Shiny and new, before seasoning
Last year I picked up some high quality tin-lined copper canele molds from E. Dehillerin - only six because they were like 10 Euro each and I couldn't imagine myself making them often enough to buy a full dozen. Well, that was a good call because they are a pain! I used Chez Pim's method and recipe, and if you take the time to scroll through the entire post, you will understand why it was quite the daunting task. Unlike macarons that are just as dependent on having the right ingredients as the method, canele batter is very straight-forward, but the baking is what is so so finicky. I don't even want to get into the details because just thinking about it gives me a headache, and for some crazy reason I decided to make a lot of batter which meant caneles up the wazoo for an entire week. I would really like to know how bakeries make them in bulk because just baking off one batch of six took HOURS (really, read the Chez Pim post. I am not exaggerating). My very first batch (out of many, many batches) turned out the best, probably because I was getting more and more disgruntled.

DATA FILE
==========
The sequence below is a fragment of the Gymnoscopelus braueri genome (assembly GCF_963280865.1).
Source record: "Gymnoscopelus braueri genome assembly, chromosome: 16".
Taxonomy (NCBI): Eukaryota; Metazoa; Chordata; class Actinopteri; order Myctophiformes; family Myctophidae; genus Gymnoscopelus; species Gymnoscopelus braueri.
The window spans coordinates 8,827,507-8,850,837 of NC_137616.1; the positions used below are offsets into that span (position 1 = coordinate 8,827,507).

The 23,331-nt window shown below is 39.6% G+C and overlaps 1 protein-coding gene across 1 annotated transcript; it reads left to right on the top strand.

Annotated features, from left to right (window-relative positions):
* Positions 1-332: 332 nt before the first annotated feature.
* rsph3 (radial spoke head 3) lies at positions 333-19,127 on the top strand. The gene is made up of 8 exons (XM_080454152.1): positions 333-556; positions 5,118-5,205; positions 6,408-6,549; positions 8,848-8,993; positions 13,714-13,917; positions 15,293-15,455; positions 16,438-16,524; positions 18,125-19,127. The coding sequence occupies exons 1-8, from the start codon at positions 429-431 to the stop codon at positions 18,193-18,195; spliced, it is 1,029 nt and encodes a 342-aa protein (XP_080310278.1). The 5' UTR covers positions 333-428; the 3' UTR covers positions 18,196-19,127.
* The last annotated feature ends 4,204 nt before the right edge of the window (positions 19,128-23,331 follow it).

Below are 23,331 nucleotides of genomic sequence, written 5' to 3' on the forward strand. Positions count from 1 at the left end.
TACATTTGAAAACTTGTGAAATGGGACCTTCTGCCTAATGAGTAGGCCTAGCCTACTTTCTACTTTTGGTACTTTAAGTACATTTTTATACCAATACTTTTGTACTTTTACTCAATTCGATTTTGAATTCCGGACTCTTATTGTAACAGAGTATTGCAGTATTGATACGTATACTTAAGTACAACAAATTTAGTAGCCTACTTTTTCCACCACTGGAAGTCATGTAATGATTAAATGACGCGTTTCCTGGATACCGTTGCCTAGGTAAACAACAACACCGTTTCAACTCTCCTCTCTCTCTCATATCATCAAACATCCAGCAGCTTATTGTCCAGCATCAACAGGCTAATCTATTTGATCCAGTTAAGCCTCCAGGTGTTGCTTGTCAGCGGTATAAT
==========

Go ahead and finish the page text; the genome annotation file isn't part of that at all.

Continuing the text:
Crisp and custardy, SO much better freshly baked
After I made my first batch I was really unsure if I did it correctly. They were quite tasty, but far more custardy and not as chewy as any I had before. The only ones I was familiar with in SF were from La Boulange ($1.75 each), so the next day I decided to pick a few up for comparison. I also got a few from Boulettes Larder ($3.50 each, good God). The La Boulange ones were baked really early in the morning, possibly at 1am according to the cashier, so I thought mine should be comparable since they were baked within a few hours.
I don't know when Boulettes Larder baked theirs since they seemed quite fresh, but mine were actually very similar. Delicately crunchy caramelization on the outside, soft, almost flan-like custard in the middle. Yes, this is how caneles are traditionally described, but let me tell you... the ones from La Boulange were completely different - not as crisp, and more chewy than custardy in the middle... almost mochi-like. This isn't necessarily a bad thing, but everyone I had taste test the three agreed that theirs were the worst. While I could easily pat myself on the back, I won't because I would rather eat theirs than make them myself. While $1.75-$3.50 sounds insane for one canele, it is worth the trouble. Trust.
Boulettes Larder, my first batch (I was able to even out the coloring in subsequent batches), La Boulange